“Suicide is an important public health issue involving psychological, biological and societal factors that is preventable with treatable behavioral health care,” she said. She noted that suicide rates in the U.S. increased almost steadily from 1999 to 2017 and in Ohio it is the second leading cause of death for youths age 12 to 18.
More than twice as many Ohioans die by suicide than homicide, said Anielski, whose son, Joe, died by suicide.
An amendment to extend the training requirement to private schools was tabled on a 44-39 vote.
The bill now moves to the Senate for consideration.
In 2016 in Ohio, 1,706 people died by suicide, including 215 under age 25, according to Ohio Department of Health statistics. That is up nearly 35 percent over the 1,268 suicide deaths in Ohio in 2007.
Related: Ohio uses marketing muscle to promote new crisis text line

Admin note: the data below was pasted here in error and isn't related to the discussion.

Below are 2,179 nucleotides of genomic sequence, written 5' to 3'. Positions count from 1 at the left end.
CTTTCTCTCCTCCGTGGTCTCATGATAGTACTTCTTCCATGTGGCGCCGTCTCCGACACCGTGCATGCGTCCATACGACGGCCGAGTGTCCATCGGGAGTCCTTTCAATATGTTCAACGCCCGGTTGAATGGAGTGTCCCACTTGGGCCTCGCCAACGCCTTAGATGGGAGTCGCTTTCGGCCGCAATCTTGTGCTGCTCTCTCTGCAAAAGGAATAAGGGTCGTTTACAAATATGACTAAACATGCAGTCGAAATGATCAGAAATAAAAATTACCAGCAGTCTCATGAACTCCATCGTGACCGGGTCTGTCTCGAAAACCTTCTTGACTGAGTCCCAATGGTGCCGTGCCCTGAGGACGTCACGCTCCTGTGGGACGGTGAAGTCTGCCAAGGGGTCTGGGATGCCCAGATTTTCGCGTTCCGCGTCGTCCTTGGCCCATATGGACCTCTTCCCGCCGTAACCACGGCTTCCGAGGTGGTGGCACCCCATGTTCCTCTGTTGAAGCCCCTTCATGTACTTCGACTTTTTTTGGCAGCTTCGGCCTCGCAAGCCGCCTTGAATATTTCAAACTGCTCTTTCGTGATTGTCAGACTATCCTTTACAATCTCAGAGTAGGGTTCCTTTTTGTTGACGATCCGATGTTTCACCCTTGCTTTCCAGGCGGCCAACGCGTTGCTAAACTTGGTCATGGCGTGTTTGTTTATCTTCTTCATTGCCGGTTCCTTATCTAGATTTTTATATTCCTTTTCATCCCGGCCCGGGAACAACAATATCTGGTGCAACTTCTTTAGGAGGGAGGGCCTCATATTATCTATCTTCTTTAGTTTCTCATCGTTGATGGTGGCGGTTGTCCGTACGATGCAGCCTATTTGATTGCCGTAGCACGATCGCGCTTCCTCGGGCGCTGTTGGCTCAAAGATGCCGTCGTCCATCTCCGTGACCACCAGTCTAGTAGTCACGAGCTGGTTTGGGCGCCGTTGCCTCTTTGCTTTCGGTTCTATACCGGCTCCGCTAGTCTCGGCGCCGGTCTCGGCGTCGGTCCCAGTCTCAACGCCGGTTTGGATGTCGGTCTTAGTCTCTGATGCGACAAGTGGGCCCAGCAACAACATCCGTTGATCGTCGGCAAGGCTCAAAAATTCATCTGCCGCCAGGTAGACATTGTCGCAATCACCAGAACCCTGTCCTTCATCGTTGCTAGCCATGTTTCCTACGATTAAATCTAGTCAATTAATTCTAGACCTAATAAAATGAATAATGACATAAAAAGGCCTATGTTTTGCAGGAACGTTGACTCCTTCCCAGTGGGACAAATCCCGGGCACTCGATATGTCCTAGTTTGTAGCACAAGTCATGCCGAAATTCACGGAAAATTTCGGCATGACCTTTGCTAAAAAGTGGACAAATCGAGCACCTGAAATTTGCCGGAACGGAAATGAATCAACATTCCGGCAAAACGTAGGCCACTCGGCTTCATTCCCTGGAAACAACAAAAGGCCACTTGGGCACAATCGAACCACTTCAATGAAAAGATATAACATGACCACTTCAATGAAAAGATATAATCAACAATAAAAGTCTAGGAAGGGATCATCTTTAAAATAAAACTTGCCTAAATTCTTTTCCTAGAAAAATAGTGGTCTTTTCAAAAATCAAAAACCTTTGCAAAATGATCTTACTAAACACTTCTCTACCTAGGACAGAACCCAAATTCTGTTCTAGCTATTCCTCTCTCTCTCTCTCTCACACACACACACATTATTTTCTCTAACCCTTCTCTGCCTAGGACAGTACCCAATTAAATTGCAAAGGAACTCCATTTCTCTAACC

Warning signs of suicide include: visiting or calling people to say goodbye; researching means to carry out a suicide; talking or writing about suicide or death; sudden and extreme mood changes or behaviors; increased substance abuse; and excessive risk taking, according to Cincinnati Children’s Hospital.
The National Suicide Prevention hotline is 1-800-273-TALK.
People in crisis can text “4HOPE” to 741741 to be immediately connected with a trained, volunteer crisis counselor.